Ever feel like critics of religion who like to parade their ‘tolerance’ in front of everyone are actually less tolerant than their political opponents, and less willing to try to understand them?
Well, it turns out that there is compelling evidence that you're right. Academic Jonathan Haidt has written a new book, "The Righteous Mind: why good people are divided by politics and religion" in which he asks how well conservatives and liberals understand their political opponents.
Telegraph blogger Tom Chivers, himself a liberal, writing about the findings, explains the book demonstrates that liberals, “on one small but extremely important metric, are wrong far more often than conservatives”. The metric in question is the ability to grasp the point of view of their ideological opposites.
Chivers says that researchers “asked two thousand Americans to describe their political leanings (liberal, moderate, conservative) and fill out a questionnaire about morality, one-third of the time as themselves, one-third of the time as a "typical liberal", and one-third of the time as a "typical conservative".
“The clear answer was: self-described conservatives and moderates were much better at predicting what other people would believe. Liberals, especially the "very liberal", were by far the worst at guessing what people with different views would say, and especially bad at guessing what conservatives would say about issues of care or fairness.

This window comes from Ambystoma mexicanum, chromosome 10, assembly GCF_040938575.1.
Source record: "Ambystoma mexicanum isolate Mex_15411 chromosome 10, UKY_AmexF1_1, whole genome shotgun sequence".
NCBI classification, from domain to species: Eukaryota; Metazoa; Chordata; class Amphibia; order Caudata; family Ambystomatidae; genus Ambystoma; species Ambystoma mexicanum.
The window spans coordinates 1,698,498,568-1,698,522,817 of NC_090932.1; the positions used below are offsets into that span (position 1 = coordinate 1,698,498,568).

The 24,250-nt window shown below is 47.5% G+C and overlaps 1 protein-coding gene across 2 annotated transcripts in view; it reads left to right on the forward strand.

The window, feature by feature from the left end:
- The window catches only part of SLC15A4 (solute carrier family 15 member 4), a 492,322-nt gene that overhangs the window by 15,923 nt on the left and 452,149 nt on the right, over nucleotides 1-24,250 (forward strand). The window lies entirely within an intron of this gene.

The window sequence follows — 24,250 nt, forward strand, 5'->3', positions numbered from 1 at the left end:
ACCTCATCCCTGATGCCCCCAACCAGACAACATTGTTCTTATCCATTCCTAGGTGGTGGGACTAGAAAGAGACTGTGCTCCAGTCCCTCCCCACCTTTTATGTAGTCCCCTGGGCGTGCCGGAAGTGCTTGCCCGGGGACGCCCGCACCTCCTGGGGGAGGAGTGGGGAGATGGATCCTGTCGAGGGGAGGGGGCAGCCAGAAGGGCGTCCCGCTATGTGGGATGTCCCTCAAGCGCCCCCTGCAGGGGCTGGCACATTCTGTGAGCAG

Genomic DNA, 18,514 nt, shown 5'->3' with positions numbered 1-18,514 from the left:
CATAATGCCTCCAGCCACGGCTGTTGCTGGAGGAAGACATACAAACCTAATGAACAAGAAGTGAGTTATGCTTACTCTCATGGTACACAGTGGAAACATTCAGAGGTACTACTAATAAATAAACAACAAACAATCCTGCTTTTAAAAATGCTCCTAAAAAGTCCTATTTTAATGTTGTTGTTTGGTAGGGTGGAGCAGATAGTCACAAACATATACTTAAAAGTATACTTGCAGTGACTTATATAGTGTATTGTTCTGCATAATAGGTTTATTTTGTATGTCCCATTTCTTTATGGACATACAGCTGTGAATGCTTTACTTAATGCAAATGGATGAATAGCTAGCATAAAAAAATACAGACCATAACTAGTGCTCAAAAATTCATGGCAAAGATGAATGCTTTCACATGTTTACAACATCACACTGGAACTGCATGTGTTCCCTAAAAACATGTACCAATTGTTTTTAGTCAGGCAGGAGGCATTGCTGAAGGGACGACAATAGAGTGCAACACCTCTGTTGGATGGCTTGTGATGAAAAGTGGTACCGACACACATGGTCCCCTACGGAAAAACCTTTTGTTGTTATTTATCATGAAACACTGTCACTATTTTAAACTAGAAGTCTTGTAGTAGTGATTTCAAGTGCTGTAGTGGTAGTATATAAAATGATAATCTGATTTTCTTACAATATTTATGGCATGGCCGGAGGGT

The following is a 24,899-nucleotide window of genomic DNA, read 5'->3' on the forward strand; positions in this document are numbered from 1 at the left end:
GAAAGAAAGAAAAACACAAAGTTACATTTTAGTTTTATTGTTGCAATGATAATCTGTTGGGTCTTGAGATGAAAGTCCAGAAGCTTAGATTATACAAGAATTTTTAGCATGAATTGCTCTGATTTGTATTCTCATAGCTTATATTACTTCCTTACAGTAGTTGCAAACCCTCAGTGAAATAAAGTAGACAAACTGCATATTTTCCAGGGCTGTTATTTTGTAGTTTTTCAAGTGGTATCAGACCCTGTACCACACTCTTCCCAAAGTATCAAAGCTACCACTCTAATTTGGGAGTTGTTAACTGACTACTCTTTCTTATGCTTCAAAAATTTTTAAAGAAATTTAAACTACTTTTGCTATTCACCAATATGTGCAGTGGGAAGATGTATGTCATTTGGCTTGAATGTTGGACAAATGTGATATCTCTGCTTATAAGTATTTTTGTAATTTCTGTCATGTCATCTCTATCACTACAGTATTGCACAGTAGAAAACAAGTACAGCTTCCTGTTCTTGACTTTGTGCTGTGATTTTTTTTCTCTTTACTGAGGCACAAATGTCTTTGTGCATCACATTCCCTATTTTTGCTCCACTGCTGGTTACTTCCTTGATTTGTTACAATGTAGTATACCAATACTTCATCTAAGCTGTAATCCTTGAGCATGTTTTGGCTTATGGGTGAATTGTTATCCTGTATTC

“For example, most thought that conservatives would disagree with statements like 'One of the worst things a person could do is hurt a defenceless animal' or "Justice is the most important requirement for a society'.
The reason for the discrepancy, Chivers says “is that our morality is not based on reason but on intuition – an instant, unreasoned response more akin to our taste in food than to our rational thoughts”.
He says: “The trouble is that liberals, in general, base their morality almost exclusively on three 'flavours' – care for others, liberty from oppression, and fairness – whereas conservatives use those three plus another three: loyalty to one's group, sanctity and sacredness, and respect for authority.
“So conservatives can understand the morality of liberals, but much of conservative morality is alien to their opponents.”
Chivers argues that the book's most important message “is the one in the subtitle – our political opponents are not evil people”.
He says: “My fellow liberals, in particular, should remember that conservativism is not necessarily cruel and selfish, or dogmatically anti-Enlightenment, but an alternative theory about the best way to provide the best for society.
“It believes that some institutions are worth keeping in place, because institutions (including religions and nation states) build social cohesion; that people require some constraints and accountability to prevent them acting badly; that we should emphasise what is similar about people, not what is different, if we want our group to rub along. Whether or not those statements are correct, they are not evil.”
It would be nice if more liberals could take such sentiments to heart.